If you can't do this dynamically, management loses a timely view of how sales trends affect inventory value. Retail companies are more apt to use a dollars open to buy (OTB) process (think of it as a purchase checkbook for inventory).
But the key is that management of an OTB is dedicated to staying within the plans. How many companies have plans by month and can project month end?
6. Use fill rates to determine how well you are serving the customer
Don't forget the customer in all this. What are your customers' expectations for items being in stock?
Our experience is that with the advent of ecommerce, customers have developed a point-click-deliver mentality. Initial customer order fill rates (the percentage of orders that are shipped complete within your distribution center's standard for in-stock product) provide an inventory view of your customer service, and should be reported weekly.
Have you found the optimal balance point between improving fill rates and increasing inventory levels?
We recently added a vendor initial order fill rate to a client's system. We discovered that while 70% of the vendors shipped in an acceptable period of time, the bottom 30% had dismal initial order fill rates. In dealing with the lackluster performers, focus on vendors with key products.
Do you think about inventory in a segmented manner, such as an A, B, C approach in which the segments are defined by core products or by fill rates you want to achieve?
An example: Do you have core products you never want to be out of? Are core products coded on the inventory file? What is the fill rate for each of those products?
7. Take a fresh look at vendor management
There's no doubt that you need to strengthen vendor relationships; without good relationships, there is no business. Being upfront with your suppliers and understanding the pressures they are dealing with will build trust.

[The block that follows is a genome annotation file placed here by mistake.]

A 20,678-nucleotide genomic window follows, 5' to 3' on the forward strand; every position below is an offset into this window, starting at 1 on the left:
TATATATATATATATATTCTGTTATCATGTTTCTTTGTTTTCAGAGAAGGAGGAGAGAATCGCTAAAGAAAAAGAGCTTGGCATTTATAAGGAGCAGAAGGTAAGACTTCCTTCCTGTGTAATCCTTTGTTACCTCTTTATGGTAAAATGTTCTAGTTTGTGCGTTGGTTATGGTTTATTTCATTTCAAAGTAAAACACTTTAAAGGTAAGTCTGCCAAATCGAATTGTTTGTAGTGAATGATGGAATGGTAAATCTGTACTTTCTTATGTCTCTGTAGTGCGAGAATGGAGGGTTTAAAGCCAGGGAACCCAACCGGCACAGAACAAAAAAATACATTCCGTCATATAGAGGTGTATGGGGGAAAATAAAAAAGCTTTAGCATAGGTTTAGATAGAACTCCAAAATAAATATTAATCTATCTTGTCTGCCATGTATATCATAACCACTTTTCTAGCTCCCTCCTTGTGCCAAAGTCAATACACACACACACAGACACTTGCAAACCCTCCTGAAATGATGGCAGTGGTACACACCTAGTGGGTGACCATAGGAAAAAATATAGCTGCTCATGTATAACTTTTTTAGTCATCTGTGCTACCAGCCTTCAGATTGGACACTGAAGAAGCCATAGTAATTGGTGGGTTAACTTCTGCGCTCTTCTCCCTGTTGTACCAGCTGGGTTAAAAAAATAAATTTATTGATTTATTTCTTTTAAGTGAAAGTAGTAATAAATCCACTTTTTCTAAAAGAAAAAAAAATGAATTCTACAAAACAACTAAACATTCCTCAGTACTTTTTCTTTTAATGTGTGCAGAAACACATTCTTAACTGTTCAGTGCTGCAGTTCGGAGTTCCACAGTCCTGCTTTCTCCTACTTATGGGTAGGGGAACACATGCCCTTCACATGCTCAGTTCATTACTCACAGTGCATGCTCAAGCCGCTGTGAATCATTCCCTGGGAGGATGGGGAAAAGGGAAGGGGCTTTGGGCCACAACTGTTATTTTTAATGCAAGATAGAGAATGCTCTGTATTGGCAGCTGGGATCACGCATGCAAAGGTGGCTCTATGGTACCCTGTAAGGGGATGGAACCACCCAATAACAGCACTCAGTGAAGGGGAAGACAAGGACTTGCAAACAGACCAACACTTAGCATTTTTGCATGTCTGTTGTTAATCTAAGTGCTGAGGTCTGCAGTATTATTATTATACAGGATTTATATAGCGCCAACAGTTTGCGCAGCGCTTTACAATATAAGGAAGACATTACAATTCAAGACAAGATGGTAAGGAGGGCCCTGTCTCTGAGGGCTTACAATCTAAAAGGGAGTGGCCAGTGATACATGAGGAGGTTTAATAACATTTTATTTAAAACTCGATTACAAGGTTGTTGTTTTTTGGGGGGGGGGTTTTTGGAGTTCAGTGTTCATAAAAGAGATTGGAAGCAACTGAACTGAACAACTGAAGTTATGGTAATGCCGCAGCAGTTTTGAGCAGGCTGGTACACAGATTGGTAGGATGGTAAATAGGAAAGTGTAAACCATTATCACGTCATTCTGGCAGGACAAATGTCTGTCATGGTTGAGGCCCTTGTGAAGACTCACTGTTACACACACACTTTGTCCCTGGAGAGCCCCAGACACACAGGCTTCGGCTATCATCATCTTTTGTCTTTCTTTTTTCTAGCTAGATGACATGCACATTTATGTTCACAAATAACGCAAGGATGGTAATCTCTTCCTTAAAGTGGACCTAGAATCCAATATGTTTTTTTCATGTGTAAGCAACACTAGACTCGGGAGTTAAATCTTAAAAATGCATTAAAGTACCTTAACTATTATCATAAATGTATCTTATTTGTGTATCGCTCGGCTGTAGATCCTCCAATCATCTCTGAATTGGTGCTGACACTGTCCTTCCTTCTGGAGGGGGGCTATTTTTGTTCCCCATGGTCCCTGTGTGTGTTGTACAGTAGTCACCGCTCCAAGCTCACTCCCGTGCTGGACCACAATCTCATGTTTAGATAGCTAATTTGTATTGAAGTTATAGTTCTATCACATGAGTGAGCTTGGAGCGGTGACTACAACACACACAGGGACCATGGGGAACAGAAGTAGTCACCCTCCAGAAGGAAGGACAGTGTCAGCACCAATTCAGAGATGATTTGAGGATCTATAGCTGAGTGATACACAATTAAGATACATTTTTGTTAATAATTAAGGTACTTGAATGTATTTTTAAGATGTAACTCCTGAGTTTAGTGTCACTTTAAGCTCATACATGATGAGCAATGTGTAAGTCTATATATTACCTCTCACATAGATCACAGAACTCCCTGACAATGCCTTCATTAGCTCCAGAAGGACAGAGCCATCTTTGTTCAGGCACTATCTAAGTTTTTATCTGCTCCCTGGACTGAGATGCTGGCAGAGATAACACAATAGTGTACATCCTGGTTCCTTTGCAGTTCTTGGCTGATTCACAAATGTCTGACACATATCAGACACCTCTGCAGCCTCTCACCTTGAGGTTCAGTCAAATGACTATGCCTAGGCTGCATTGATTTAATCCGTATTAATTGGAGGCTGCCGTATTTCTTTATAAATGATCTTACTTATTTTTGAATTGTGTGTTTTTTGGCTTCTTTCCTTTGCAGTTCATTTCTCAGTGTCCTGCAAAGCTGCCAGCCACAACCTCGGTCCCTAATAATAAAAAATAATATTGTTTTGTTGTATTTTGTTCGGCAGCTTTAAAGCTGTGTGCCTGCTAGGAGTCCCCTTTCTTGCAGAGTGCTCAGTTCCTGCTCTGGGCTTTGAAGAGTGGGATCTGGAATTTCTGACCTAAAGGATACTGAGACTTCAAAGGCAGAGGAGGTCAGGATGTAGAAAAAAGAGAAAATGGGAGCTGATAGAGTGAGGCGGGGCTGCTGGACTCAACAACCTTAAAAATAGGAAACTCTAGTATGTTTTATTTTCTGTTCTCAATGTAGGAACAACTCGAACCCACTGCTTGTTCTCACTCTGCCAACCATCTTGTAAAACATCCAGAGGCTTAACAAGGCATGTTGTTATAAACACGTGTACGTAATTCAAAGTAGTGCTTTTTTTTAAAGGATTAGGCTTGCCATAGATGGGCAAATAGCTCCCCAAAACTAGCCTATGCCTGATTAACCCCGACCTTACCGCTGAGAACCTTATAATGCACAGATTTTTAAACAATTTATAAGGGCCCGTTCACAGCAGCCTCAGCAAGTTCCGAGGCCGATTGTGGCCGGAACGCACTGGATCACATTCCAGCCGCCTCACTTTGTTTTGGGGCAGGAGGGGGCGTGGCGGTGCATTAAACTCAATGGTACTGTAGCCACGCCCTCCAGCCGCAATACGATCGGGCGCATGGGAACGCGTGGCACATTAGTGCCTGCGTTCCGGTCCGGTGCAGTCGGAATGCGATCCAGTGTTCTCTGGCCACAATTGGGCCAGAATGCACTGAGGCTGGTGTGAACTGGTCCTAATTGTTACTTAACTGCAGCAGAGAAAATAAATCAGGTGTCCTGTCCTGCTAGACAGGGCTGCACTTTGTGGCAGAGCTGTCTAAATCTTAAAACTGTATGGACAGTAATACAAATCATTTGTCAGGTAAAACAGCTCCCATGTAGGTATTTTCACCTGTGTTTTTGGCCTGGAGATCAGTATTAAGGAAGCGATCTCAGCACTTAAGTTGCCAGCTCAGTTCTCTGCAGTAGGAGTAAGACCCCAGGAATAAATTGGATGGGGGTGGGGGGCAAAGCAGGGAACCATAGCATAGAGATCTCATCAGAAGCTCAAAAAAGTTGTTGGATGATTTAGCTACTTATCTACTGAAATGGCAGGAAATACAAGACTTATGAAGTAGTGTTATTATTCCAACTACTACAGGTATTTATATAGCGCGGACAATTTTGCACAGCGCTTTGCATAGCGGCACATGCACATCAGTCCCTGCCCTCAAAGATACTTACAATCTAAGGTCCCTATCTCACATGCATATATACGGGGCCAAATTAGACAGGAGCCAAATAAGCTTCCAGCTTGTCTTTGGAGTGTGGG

But remember, they need you as much as you need them. Consider these points:
- Do you have too many vendors? Can you get better pricing, service, etc. from fewer vendors?
- How financially strong are the vendors? There should be no sacred cows. Renegotiate everything: terms, delivery, discounts, prices, etc.
- Are there alternatives to owning inventory? Examples include consignment inventory, vendor managed inventory or vendor drop-shipped inventory. I can hear some say, “That won't work for us.” I used to say the same thing, except I have seen many startup ecommerce companies operating in unique ways. It all depends on your type of product.
- Where can vendor compliance policies help the financial management of inventory? Have you implemented one that reduces back orders?
Develop a vendor scorecard. Include demand dollars, cancellations, return rates, gross margin, cost of backorders and fill rate by vendor, and purchase orders delivered late. Issue it quarterly and use it in negotiation.
8. Use gross margin retun on investment (GMROI)
Put inventory turnover and gross margin metrics together — gross margin (decimal equivalent) times annual inventory turnover — and report it quarterly. For example, if I give a merchant $1 to buy inventory, 3.0 turns annually in a 50% margin business yields $1.50. But step it up to 3.25 turns and a 50% margin yields $1.625, or an 8.33% improvement.
In terms of days in stock, 3.0 turns means 122 days while 3.25 turns is 112 days. Do your merchants and inventory managers see the significance of these measures?
9. Consider cost of back orders vs. retail and lost gross margin
We have tracked the cost of backorders in hundreds of studies of catalog and ecommerce companies over the years, and found the typical cost per backordered unit of merchandise is $7 to $12. Note that I'm not saying “per backorder,” but “per backordered unit of merchandise.”
These costs include “Where is my backorder?” calls to the call center, and second shipping costs, extra dunnage and packing materials, picking, and pack labor for fulfillment. They don't count lost shipping and processing revenue, lost customer lifetime value, buyer time chasing down backorders, and so on.
We have added functionality to some of our clients' inventory management techniques that shows, for the first time, the backorder product history rather than just the quantity of units backordered in the last processing cycle. It gives a clear picture of how high the number of backordered units is annually.
10. Improve the effectiveness of your inventory management staff
Given the financial importance of successfully managing inventory, do you have in position the right people to achieve good performance?
Historically, purchasing and rebuying inventory have been looked at as assistant buyer or highly paid clerical tasks. But given the size of merchandise assortments, the complexity of the supply chain and systems involved, and the number of vendors and purchase orders, doesn't the effort require more strategic thinking? And finally, do you pay the staff commensurate with what you want them to achieve financially?
Today, retailers operate on many more channels, and business is more complex. But the inventory management techniques needed to take a financial view of inventory and manage it profitably remain the same.